Kodak EasyShare Z8612 IS
- Big zoom, optical image stabilisation, retro design
- Chromatic aberration issues, colours inaccurate, sluggish at times
Kodak's EasyShare Z8612 IS has a few things going for it, including a large zoom that is backed up by optical image stabilisation. However, its images exhibit a fair bit of fringing and it can at times be quite slow.
Price$ 449.00 (AUD)
If you're a digital camera user who still begrudges the loss of your film-based unit, Kodak's latest advanced camera, the EasyShare Z8612 IS, should suit you quite nicely. It sports a retro design that is sure to make old school photographers feel at home, and packs in an 8.1 megapixel sensor along with full manual shooting options. However, things aren't all rosy: it exhibits a few image quality problems and some speed issues.
The main problem in our imaging tests was some fairly severe chromatic aberration. Indoors, our charts showed strong haloing in areas of high contrast while outdoors there was prominent purple fringing, particularly around trees and areas of dense foliage. It was quite a bit worse than we're used to seeing and was visible even at relatively small magnifications.
That said, there was fairly minimal corner softening. Our test shots were crisp and clear, satisfying our expectations of a sensor of this resolution. In fact, at times edges were a little over-sharpened, which Imatest confirmed, but it wasn't too problematic.
Colour response was another area where this unit struggled. Like previous Kodak models we've reviewed, the white balance pre-sets are fairly scant on the Z8612 IS, with only a handful of options included. The automatic mode produced shots that were far too warm indoors and came out quite washed out, with all the primary colours paler than they should be. The tungsten setting wasn't much better, although it did produce a noticeable cooler cast. Overall the colour balance was acceptable but little more.
Thankfully, image noise was kept well under control. Everything up to ISO 400 produced perfectly usable shots, and even above this we'd be happy producing regular 4in x 6in prints. The noise created is more of a vague blotchiness than the typical white grain we see at high sensitivities and it wasn't too problematic at small magnifications.
Another problem area was speed. The Z8612 seemed to struggle to take a rapid series of shots in succession. After five or six in a small space of time we began to get processing lag and the camera had to pause after every snap. This quickly became irritating. It also meant in our speed tests the results were mixed. Shutter lag was fairly consistent at 0.1 seconds. However, shot-to-shot time was anywhere from 1.5 to 3 seconds. Start-up time was also disappointing at about 3.7 seconds—this is to be somewhat expected due to the large lens needing time to extend.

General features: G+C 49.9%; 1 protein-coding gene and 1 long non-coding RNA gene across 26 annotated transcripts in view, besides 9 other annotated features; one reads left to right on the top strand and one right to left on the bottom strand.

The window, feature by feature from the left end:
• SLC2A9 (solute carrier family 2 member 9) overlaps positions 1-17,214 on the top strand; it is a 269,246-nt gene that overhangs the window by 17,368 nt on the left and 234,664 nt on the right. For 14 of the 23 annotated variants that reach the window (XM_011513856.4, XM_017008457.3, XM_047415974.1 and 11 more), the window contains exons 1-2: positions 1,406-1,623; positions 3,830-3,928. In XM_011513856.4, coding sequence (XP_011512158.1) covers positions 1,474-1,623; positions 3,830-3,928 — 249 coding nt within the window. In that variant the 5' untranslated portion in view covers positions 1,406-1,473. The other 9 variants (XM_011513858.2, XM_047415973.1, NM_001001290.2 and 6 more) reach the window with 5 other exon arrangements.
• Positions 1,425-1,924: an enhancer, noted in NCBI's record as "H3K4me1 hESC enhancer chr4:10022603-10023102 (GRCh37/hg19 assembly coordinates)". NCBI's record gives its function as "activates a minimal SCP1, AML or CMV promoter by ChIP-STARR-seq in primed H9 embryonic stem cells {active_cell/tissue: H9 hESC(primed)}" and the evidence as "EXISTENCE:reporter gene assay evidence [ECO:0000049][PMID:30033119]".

Its feature set is really where the Z8612 excels. It carries a massive 12x optical zoom and supports it with optical image stabilisation. The OIS works well on the whole and 12x is large enough to allow for some extra creativity. As mentioned before, the unit also has full manual shooting options, allowing you to tweak aperture and shutter speed and a fairly paltry five scene modes are present as well. There are two burst modes, the faster of which captures three frames per second for four seconds; the other is slightly slower but can snap indefinitely.
As stated before, aesthetically this unit is extremely retro, with a black boxy design reminiscent of the film cameras of old. It is far from what we'd call stylish but it does have a certain appeal that many other ultra-zooms lack.
Join the newsletter!
Being a tech lover does not exclude loving food too!
Most Popular Reviews
- 1 Huawei Nova 3e: P20 in a pinch
- 2 Oppo R15 Pro review: A compelling mid-tier option with lots of value and few compromises
- 3 LG E8 OLED TV (2018) and SK10Y soundbar review: If you've been on the fence about OLED, now might be the time to jump it
- 4 Nokia 6 (2018) review: Simple. Solid. Supreme.
- 5 Samsung Q9F Series QLED: Full, in-depth review
Latest News Articles
- Fujifilm unveils flagship X-T3 mirrorless digital camera
- Canon introduces three new lenses
- Nikon has released the Nikon D3500
- Canon just announced its first mirrorless camera system: the EOS R
- Nikon releases three new Nikkor lenses
PCW Evaluation Team
I need power and lots of it. As a Front End Web developer anything less just won’t cut it which is why the MSI GT75 is an outstanding laptop for me. It’s a sleek and futuristic looking, high quality, beast that has a touch of sci-fi flare about it.
If you’re looking to invest in your next work horse laptop for work or home use, you can’t go wrong with the MSI GE63.
If you can afford the price tag, it is well worth the money. It out performs any other laptop I have tried for gaming, and the transportable design and incredible display also make it ideal for work.
Touch screen visibility and operation was great and easy to navigate. Each menu and sub-menu was in an understandable order and category
The printer was convenient, produced clear and vibrant images and was very easy to use
I would recommend this device for families and small businesses who want one safe place to store all their important digital content and a way to easily share it with friends, family, business partners, or customers.
- Samsung Galaxy Note 9: Full, in-depth, Australian review
- Panasonic FZ1000U OLED TV: Full, in-depth, review
- Oppo Find X: Full, in-depth review
- Which flagship TV is best? Sony 4K HDR Bravia 2016 versus LG 4K HDR OLED 2016
- 10 Blu-ray movies / Best looking Blu-ray movies